Tan continued, “We were showing how Southeast Asian artists figured within larger global art histories. So, that’s one particular strand of our special exhibitions: looking at Southeast Asia in an international context. Then the other (direction) is really focusing on Southeast Asia itself, looking at some of the key artists within Southeast Asia and Singapore. We also had comparative exhibitions, exploring the relationships, connections between art histories and the art scenes of countries in the region. So, one interesting exhibit I can think of was Suddenly Turning Visible, which looked at Bangkok, Manila and Singapore from the ’60s to the ’90s.” This show aimed to illuminate the intersection between art and architecture in three key cities.
The “Tropical” survey was supposed to be mounted early on in the National Gallery Singapore’s programing, but got delayed because of the pandemic.
“Mustafa started talking about this as far back as nine years ago,” recalled Tan. “He’d been researching and then building up his curatorial team to work on this for a long time.”
How important was it for “Tropical” to see the light of day, so to speak?
Senior curator Phoebe Scott chimed in, “I suppose it’s this idea of decolonizing our art histories. I think many countries are going through this process of decolonization as well. When we first set up the permanent gallery we were thinking about decolonizing Southeast Asian art history away from the West. But as time goes on, we have to think more and more about what has been marginalized within Southeast Asian art history itself, and to look at the marginalities or internal colonization.”
The Myth of the Lazy Native in Gallery 1 emphasizes how the stereotype of the “lazy native” was an invention of colonial rule. A painting by Paul Gaugin can get critics scoffing with its romanticized, particularly Eurocentric, exotic constructs. By way of contrast are works by artists from the region who actively strove “to challenge exotic depictions by painting a more ‘truthful’ representation.” A towering example is the collaboration among Filipino masters Victorio Edades, Carlos “Botong Francisco” and Galo Ocampo titled Mother Nature’s Bounty Harvest, as well as by other artists who used their art as “a means of reclaiming their cultural heritage,” with the word “tropical” becoming an emblem of empowerment.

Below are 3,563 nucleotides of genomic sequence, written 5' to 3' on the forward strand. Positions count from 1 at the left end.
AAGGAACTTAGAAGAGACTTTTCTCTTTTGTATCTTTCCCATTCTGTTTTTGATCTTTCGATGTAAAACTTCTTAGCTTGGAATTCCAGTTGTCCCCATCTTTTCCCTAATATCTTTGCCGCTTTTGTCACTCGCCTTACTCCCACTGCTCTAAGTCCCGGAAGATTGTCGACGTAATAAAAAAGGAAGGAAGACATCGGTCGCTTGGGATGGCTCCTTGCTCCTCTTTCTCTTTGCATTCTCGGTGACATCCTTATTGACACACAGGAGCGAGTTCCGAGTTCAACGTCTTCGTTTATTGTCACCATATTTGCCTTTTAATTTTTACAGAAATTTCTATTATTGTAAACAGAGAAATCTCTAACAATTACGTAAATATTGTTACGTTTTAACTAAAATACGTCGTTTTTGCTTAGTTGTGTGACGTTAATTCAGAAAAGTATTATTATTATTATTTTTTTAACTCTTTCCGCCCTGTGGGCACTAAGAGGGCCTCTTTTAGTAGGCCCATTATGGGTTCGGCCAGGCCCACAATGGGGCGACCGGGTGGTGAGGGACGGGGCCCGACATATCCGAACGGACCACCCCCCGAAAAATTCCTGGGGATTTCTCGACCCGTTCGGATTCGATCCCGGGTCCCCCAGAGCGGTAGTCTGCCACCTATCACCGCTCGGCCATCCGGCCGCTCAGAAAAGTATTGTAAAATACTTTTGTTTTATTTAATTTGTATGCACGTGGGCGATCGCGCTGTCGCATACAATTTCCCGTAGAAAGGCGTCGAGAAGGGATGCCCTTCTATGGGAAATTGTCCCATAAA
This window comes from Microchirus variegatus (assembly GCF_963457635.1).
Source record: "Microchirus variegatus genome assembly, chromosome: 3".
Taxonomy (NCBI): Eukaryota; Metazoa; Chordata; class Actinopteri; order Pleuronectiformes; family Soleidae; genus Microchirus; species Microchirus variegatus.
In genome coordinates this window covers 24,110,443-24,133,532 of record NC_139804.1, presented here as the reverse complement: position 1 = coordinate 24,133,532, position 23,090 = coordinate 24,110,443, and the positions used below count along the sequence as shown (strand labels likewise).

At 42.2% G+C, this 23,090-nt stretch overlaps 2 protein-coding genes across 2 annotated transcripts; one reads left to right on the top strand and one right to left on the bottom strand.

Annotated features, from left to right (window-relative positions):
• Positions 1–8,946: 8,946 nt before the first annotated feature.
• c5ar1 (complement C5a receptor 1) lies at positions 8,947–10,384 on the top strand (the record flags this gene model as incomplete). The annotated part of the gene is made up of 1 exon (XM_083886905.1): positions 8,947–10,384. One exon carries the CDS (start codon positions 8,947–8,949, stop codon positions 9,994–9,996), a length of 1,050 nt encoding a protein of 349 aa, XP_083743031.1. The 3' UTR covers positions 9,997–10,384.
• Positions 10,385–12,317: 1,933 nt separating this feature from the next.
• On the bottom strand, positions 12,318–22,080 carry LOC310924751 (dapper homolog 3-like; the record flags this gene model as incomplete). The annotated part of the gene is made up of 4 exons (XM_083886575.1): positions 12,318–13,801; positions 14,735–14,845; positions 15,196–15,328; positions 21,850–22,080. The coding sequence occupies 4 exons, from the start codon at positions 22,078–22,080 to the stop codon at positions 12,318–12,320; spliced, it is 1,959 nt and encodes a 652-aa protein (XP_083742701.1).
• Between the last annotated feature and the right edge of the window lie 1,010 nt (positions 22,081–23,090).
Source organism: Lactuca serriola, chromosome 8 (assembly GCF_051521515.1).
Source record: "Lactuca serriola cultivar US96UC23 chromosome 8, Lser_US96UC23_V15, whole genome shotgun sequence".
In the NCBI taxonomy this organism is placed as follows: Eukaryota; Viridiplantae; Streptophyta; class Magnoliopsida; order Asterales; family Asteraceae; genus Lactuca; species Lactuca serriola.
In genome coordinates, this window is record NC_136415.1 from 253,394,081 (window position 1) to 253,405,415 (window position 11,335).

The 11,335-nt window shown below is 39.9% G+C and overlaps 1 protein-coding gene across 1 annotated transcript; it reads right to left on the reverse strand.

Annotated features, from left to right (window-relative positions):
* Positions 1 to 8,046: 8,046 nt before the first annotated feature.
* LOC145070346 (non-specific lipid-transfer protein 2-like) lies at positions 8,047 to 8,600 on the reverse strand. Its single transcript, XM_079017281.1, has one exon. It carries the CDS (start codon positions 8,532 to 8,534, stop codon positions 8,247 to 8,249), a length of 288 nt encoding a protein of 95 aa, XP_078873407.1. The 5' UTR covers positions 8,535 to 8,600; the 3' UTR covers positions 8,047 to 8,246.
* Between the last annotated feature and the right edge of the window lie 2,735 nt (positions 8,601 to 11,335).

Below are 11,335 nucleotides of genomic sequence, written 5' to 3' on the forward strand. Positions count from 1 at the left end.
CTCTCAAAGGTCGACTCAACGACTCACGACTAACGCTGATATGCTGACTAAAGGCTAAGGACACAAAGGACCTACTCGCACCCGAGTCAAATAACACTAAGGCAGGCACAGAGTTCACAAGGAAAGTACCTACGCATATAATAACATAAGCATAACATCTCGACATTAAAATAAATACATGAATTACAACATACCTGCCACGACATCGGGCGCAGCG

Indeed, the most remarkable aspect of “Tropical” is the confluence of narratives in presenting artworks from the two distinct regions of Southeast Asia and Latin America not just in crisscrossing dialogue of sorts, but in a totally new light.
What spurred David Medalla to line up all those newspaper clippings that banner social paradoxes and borderline dystopia? What were the first mind-grains for his Sand Machine? What’s the tale behind the decapitated warriors whose head is ablaze in Robert Feleo’s Ang Retablo ng Bantaoay? In 1981 at the Bandung Institute of Technology in Indonesia, artist Semsar Siahaan dragged a torso sculpture by his art teacher, Sunaryo, to the central courtyard of the institute; set it on fire; wrapped the charred remains with banana leaves as a symbol of healing; and retitled the work. Semsar felt that he was appropriating an appropriation.
Just a few of the sights and stories in a veritable tropic of wonder.
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For information, visit nationalgallery.sg/Tropical. National Gallery Singapore Address is 1 St. Andrew’s Road, Singapore 178957. The gallery is situated in the center of the Civic District, inside two famous buildings, City Hall and the old Supreme Court.